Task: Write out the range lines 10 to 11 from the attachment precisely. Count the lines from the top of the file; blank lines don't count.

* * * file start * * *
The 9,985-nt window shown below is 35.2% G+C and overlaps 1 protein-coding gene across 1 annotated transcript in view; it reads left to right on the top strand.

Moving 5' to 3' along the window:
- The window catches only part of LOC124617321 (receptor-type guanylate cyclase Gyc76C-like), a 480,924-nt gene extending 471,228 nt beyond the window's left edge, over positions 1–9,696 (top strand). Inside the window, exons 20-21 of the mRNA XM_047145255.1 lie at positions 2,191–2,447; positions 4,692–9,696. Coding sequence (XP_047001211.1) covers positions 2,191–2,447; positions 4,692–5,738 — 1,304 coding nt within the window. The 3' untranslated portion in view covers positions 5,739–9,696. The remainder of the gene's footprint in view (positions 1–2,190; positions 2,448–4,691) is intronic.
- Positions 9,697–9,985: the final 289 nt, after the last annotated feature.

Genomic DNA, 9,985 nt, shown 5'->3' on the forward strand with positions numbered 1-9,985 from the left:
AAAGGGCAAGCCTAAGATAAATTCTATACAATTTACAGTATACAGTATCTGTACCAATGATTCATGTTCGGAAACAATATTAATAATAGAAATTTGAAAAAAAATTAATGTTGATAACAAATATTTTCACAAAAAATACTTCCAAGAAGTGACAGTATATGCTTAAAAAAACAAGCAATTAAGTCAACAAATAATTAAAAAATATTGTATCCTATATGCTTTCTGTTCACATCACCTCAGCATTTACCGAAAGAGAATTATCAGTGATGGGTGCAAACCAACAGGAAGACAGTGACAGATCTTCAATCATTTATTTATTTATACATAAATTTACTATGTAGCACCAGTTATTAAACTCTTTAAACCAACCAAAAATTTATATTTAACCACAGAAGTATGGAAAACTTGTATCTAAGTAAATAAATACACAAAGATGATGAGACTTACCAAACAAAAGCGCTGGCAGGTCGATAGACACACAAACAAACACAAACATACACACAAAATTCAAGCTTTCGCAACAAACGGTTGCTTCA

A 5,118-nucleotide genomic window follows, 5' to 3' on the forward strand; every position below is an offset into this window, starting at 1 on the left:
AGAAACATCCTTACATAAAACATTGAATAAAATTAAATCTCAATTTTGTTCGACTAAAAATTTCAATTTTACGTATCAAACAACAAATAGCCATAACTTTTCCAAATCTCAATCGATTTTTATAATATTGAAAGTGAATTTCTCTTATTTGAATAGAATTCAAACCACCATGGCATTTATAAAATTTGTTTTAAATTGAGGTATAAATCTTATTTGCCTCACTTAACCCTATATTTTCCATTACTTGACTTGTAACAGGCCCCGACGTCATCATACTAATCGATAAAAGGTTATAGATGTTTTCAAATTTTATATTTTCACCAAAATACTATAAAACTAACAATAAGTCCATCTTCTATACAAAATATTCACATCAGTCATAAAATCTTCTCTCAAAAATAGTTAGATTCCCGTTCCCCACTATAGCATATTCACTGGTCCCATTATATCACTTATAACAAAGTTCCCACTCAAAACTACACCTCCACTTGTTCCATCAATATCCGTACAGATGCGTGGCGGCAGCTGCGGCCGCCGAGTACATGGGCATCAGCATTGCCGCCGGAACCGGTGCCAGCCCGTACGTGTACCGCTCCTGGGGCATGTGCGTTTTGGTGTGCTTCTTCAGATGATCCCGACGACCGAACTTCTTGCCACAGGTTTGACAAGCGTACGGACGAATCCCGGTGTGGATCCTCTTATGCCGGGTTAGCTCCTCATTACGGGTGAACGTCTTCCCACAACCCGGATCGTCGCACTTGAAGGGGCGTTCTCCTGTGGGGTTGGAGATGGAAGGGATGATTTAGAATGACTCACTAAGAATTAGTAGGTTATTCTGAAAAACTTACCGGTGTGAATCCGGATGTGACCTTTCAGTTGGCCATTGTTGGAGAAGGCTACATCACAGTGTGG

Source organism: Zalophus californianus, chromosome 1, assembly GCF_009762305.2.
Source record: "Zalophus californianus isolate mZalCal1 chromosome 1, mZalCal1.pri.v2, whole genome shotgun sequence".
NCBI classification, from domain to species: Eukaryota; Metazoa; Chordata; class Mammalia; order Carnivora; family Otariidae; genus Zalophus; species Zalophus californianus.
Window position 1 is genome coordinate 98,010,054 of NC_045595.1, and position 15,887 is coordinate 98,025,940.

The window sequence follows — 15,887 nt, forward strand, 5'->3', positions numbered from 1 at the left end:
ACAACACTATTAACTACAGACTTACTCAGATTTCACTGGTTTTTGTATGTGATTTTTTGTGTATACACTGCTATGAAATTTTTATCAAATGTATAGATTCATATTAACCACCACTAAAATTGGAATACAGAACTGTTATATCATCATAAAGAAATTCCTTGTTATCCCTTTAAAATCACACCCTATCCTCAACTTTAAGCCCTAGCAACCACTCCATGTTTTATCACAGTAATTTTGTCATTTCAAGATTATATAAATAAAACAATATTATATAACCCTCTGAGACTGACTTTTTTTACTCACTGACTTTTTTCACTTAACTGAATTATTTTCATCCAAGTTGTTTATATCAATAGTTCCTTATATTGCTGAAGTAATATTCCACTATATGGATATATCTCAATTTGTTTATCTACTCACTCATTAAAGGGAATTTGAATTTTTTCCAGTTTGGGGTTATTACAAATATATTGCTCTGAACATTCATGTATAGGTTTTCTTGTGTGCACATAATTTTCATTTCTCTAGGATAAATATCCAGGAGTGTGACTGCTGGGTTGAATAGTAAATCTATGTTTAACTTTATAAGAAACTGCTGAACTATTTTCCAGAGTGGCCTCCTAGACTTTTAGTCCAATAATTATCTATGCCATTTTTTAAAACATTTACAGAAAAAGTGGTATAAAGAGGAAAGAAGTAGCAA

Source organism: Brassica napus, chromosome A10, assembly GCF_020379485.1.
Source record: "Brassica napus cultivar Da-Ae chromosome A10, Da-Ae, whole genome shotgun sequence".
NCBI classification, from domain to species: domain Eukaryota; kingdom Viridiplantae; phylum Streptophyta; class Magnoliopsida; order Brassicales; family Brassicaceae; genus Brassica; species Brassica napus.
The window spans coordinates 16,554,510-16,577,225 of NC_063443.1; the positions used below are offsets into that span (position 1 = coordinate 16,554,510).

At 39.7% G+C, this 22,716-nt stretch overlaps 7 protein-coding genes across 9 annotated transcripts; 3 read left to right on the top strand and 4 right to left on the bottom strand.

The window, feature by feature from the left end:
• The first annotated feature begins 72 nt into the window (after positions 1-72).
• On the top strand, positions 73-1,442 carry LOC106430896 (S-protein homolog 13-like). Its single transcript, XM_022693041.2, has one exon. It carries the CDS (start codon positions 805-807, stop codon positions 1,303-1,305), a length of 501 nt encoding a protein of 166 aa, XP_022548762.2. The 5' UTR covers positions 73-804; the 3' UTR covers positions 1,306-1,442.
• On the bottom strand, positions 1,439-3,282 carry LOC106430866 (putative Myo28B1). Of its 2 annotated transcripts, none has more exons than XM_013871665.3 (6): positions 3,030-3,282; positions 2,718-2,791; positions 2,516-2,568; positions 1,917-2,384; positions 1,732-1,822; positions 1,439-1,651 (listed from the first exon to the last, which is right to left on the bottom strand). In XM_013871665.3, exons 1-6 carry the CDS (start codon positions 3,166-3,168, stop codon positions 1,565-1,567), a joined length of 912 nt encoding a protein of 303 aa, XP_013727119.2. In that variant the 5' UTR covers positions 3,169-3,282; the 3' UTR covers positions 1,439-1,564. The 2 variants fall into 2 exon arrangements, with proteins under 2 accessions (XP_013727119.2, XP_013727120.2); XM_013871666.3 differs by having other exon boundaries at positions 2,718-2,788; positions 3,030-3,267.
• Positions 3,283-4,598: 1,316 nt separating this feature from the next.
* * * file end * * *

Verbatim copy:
Source record: "Zalophus californianus isolate mZalCal1 chromosome 1, mZalCal1.pri.v2, whole genome shotgun sequence".
NCBI classification, from domain to species: Eukaryota; Metazoa; Chordata; class Mammalia; order Carnivora; family Otariidae; genus Zalophus; species Zalophus californianus.